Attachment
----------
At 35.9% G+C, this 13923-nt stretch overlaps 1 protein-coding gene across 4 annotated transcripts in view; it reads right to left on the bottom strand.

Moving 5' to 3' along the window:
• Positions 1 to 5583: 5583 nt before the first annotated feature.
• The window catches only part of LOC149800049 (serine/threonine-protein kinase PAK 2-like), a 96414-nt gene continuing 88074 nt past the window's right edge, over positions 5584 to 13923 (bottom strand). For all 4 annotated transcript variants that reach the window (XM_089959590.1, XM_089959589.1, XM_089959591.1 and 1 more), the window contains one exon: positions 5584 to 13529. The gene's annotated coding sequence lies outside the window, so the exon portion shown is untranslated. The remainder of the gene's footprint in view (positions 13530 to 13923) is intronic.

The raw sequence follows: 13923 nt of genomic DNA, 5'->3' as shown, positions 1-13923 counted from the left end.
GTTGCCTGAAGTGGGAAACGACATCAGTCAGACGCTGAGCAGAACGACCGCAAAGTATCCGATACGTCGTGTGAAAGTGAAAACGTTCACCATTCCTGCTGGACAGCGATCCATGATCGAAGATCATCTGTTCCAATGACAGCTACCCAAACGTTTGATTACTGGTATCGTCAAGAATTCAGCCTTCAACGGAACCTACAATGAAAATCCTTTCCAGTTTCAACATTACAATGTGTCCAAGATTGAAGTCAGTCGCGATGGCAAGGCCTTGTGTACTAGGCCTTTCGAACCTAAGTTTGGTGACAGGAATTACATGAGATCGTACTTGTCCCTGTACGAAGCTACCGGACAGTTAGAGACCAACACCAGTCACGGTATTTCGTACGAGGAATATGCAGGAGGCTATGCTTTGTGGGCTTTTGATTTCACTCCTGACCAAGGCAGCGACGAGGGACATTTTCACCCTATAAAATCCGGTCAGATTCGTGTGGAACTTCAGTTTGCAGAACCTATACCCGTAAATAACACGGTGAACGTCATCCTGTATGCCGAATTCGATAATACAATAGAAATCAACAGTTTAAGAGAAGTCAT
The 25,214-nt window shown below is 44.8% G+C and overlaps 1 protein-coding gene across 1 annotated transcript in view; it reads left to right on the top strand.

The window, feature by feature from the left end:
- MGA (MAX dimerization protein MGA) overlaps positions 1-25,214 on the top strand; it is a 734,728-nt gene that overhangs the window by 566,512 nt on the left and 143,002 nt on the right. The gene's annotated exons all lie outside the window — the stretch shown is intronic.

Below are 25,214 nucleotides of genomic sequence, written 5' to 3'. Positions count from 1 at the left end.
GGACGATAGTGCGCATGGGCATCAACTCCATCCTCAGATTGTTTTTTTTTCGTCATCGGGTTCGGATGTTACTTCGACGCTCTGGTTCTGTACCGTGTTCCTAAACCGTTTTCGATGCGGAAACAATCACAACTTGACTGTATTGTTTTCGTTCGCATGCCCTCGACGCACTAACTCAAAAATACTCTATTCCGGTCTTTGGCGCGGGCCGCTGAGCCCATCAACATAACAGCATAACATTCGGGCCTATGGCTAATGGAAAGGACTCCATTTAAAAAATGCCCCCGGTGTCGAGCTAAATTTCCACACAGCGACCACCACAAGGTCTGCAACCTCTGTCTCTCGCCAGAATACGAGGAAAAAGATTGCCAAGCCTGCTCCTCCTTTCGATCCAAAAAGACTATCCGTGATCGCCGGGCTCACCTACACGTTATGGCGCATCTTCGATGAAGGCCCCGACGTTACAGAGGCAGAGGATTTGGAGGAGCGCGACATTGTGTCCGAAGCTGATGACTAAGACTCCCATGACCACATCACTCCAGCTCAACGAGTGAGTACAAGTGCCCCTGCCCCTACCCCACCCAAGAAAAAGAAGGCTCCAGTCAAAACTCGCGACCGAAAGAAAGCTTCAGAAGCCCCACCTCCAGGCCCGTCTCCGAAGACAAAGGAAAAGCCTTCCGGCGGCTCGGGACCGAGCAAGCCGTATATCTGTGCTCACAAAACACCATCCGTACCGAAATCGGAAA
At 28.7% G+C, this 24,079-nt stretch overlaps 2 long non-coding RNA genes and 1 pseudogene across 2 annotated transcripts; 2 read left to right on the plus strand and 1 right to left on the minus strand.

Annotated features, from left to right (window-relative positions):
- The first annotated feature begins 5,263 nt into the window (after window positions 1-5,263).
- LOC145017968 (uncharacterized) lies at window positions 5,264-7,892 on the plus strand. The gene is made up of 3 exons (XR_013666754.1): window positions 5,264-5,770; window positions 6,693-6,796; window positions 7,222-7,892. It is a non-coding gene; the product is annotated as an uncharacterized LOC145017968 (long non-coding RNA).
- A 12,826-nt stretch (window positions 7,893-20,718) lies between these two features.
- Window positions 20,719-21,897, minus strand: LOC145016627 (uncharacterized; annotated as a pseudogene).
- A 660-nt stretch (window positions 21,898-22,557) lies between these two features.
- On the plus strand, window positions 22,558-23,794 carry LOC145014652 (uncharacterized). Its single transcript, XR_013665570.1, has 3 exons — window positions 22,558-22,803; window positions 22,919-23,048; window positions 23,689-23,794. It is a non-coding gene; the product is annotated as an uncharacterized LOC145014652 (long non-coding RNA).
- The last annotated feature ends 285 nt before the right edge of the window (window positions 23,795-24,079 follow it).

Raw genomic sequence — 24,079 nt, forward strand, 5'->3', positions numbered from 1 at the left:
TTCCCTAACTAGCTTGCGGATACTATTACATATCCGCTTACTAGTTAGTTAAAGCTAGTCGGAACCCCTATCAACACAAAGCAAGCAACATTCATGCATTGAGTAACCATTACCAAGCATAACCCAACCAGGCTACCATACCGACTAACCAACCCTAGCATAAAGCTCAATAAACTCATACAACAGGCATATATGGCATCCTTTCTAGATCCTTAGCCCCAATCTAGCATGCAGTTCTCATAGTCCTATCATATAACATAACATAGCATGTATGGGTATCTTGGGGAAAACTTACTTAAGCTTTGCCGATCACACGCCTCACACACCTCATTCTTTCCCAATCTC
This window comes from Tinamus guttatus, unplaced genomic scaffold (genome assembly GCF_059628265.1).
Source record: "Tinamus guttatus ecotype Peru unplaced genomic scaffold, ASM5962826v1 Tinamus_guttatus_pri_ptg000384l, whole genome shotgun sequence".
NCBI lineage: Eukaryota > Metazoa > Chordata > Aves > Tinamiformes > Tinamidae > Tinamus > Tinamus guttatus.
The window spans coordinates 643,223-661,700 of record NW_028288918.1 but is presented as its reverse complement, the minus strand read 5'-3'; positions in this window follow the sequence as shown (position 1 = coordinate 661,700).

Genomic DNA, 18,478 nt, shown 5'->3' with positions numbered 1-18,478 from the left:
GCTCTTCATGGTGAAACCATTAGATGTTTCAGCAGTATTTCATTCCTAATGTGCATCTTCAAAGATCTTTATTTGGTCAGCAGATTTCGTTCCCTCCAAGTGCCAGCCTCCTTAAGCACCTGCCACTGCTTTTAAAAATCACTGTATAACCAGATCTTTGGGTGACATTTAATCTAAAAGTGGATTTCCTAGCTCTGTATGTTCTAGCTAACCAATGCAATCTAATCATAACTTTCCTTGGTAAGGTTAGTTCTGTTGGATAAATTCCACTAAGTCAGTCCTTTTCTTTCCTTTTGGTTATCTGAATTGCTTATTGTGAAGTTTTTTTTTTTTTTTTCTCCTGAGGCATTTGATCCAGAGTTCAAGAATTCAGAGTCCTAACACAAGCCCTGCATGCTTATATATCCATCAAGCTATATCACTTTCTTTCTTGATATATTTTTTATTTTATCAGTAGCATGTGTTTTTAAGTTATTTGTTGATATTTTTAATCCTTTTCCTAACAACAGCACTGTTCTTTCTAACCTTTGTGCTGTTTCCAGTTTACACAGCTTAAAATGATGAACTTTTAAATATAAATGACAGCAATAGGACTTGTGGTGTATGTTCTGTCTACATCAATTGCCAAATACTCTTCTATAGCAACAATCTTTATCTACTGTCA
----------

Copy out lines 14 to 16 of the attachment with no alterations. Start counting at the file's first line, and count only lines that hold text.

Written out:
- The first annotated feature begins 5,263 nt into the window (after window positions 1-5,263).
- LOC145017968 (uncharacterized) lies at window positions 5,264-7,892 on the plus strand. The gene is made up of 3 exons (XR_013666754.1): window positions 5,264-5,770; window positions 6,693-6,796; window positions 7,222-7,892. It is a non-coding gene; the product is annotated as an uncharacterized LOC145017968 (long non-coding RNA).
- A 12,826-nt stretch (window positions 7,893-20,718) lies between these two features.